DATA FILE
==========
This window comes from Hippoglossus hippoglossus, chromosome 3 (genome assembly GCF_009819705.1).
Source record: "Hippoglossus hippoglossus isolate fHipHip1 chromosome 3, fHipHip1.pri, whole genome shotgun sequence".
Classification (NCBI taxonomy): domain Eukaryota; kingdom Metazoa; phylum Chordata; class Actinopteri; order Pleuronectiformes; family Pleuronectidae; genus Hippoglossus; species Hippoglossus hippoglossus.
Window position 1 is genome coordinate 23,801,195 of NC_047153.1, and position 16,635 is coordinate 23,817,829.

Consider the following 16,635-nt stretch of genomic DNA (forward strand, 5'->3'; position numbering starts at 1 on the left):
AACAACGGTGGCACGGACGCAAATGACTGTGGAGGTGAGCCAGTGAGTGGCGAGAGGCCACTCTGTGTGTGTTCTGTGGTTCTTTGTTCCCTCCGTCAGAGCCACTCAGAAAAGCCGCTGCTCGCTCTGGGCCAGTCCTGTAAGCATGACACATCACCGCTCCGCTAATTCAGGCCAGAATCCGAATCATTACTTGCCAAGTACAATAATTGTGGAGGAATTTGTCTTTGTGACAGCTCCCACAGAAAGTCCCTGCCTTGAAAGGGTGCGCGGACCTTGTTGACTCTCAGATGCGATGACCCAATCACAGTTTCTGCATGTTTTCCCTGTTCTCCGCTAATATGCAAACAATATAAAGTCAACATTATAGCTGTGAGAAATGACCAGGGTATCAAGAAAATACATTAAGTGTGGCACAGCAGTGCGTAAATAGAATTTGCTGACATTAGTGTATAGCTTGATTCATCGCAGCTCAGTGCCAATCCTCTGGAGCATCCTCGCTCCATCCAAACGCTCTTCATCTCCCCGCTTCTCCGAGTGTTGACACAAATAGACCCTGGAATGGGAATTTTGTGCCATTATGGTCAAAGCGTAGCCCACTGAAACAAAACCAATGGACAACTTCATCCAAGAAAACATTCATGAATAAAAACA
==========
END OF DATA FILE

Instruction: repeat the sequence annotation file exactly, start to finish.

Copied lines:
This window comes from Hippoglossus hippoglossus, chromosome 3 (genome assembly GCF_009819705.1).
Source record: "Hippoglossus hippoglossus isolate fHipHip1 chromosome 3, fHipHip1.pri, whole genome shotgun sequence".
Classification (NCBI taxonomy): domain Eukaryota; kingdom Metazoa; phylum Chordata; class Actinopteri; order Pleuronectiformes; family Pleuronectidae; genus Hippoglossus; species Hippoglossus hippoglossus.
Window position 1 is genome coordinate 23,801,195 of NC_047153.1, and position 16,635 is coordinate 23,817,829.

Consider the following 16,635-nt stretch of genomic DNA (forward strand, 5'->3'; position numbering starts at 1 on the left):
AACAACGGTGGCACGGACGCAAATGACTGTGGAGGTGAGCCAGTGAGTGGCGAGAGGCCACTCTGTGTGTGTTCTGTGGTTCTTTGTTCCCTCCGTCAGAGCCACTCAGAAAAGCCGCTGCTCGCTCTGGGCCAGTCCTGTAAGCATGACACATCACCGCTCCGCTAATTCAGGCCAGAATCCGAATCATTACTTGCCAAGTACAATAATTGTGGAGGAATTTGTCTTTGTGACAGCTCCCACAGAAAGTCCCTGCCTTGAAAGGGTGCGCGGACCTTGTTGACTCTCAGATGCGATGACCCAATCACAGTTTCTGCATGTTTTCCCTGTTCTCCGCTAATATGCAAACAATATAAAGTCAACATTATAGCTGTGAGAAATGACCAGGGTATCAAGAAAATACATTAAGTGTGGCACAGCAGTGCGTAAATAGAATTTGCTGACATTAGTGTATAGCTTGATTCATCGCAGCTCAGTGCCAATCCTCTGGAGCATCCTCGCTCCATCCAAACGCTCTTCATCTCCCCGCTTCTCCGAGTGTTGACACAAATAGACCCTGGAATGGGAATTTTGTGCCATTATGGTCAAAGCGTAGCCCACTGAAACAAAACCAATGGACAACTTCATCCAAGAAAACATTCATGAATAAAAACA